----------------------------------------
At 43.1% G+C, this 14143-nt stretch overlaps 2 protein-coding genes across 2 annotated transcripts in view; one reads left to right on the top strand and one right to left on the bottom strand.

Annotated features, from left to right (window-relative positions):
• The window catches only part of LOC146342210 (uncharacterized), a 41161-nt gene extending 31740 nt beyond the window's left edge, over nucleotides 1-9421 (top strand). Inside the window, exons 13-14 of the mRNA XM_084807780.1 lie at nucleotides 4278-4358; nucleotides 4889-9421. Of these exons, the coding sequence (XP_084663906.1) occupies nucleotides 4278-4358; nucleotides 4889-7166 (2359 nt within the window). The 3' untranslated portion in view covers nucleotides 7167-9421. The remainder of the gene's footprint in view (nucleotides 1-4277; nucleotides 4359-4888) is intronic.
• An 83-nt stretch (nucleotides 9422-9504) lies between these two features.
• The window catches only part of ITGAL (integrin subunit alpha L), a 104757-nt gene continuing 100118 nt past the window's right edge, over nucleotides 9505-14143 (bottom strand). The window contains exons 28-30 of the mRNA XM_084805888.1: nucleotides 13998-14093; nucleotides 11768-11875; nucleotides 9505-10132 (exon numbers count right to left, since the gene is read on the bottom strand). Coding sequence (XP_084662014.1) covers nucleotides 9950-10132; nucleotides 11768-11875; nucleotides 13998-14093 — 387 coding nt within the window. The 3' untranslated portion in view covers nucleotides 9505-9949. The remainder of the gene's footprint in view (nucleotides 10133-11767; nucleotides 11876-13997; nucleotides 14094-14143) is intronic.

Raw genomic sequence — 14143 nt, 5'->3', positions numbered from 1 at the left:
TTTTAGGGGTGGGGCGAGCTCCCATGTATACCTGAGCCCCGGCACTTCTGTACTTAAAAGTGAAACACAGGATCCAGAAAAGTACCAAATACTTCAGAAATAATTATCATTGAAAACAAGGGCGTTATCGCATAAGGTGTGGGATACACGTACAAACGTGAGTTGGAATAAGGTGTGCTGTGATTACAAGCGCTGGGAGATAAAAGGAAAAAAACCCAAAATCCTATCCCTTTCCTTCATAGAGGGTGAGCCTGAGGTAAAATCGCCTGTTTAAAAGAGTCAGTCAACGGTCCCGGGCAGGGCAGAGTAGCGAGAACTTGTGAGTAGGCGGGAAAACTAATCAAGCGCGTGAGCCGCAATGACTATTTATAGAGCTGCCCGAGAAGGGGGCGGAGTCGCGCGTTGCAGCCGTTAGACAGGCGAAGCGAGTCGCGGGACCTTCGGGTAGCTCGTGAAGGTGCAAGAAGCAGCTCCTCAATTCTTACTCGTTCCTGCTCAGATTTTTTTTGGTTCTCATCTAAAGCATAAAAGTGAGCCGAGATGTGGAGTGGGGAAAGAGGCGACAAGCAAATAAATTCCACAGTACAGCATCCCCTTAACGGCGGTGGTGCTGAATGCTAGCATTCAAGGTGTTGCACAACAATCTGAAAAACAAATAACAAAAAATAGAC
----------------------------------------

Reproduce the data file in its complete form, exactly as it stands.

At 43.1% G+C, this 14143-nt stretch overlaps 2 protein-coding genes across 2 annotated transcripts in view; one reads left to right on the top strand and one right to left on the bottom strand.

Annotated features, from left to right (window-relative positions):
• The window catches only part of LOC146342210 (uncharacterized), a 41161-nt gene extending 31740 nt beyond the window's left edge, over nucleotides 1-9421 (top strand). Inside the window, exons 13-14 of the mRNA XM_084807780.1 lie at nucleotides 4278-4358; nucleotides 4889-9421. Of these exons, the coding sequence (XP_084663906.1) occupies nucleotides 4278-4358; nucleotides 4889-7166 (2359 nt within the window). The 3' untranslated portion in view covers nucleotides 7167-9421. The remainder of the gene's footprint in view (nucleotides 1-4277; nucleotides 4359-4888) is intronic.
• An 83-nt stretch (nucleotides 9422-9504) lies between these two features.
• The window catches only part of ITGAL (integrin subunit alpha L), a 104757-nt gene continuing 100118 nt past the window's right edge, over nucleotides 9505-14143 (bottom strand). The window contains exons 28-30 of the mRNA XM_084805888.1: nucleotides 13998-14093; nucleotides 11768-11875; nucleotides 9505-10132 (exon numbers count right to left, since the gene is read on the bottom strand). Coding sequence (XP_084662014.1) covers nucleotides 9950-10132; nucleotides 11768-11875; nucleotides 13998-14093 — 387 coding nt within the window. The 3' untranslated portion in view covers nucleotides 9505-9949. The remainder of the gene's footprint in view (nucleotides 10133-11767; nucleotides 11876-13997; nucleotides 14094-14143) is intronic.

Raw genomic sequence — 14143 nt, 5'->3', positions numbered from 1 at the left:
TTTTAGGGGTGGGGCGAGCTCCCATGTATACCTGAGCCCCGGCACTTCTGTACTTAAAAGTGAAACACAGGATCCAGAAAAGTACCAAATACTTCAGAAATAATTATCATTGAAAACAAGGGCGTTATCGCATAAGGTGTGGGATACACGTACAAACGTGAGTTGGAATAAGGTGTGCTGTGATTACAAGCGCTGGGAGATAAAAGGAAAAAAACCCAAAATCCTATCCCTTTCCTTCATAGAGGGTGAGCCTGAGGTAAAATCGCCTGTTTAAAAGAGTCAGTCAACGGTCCCGGGCAGGGCAGAGTAGCGAGAACTTGTGAGTAGGCGGGAAAACTAATCAAGCGCGTGAGCCGCAATGACTATTTATAGAGCTGCCCGAGAAGGGGGCGGAGTCGCGCGTTGCAGCCGTTAGACAGGCGAAGCGAGTCGCGGGACCTTCGGGTAGCTCGTGAAGGTGCAAGAAGCAGCTCCTCAATTCTTACTCGTTCCTGCTCAGATTTTTTTTGGTTCTCATCTAAAGCATAAAAGTGAGCCGAGATGTGGAGTGGGGAAAGAGGCGACAAGCAAATAAATTCCACAGTACAGCATCCCCTTAACGGCGGTGGTGCTGAATGCTAGCATTCAAGGTGTTGCACAACAATCTGAAAAACAAATAACAAAAAATAGAC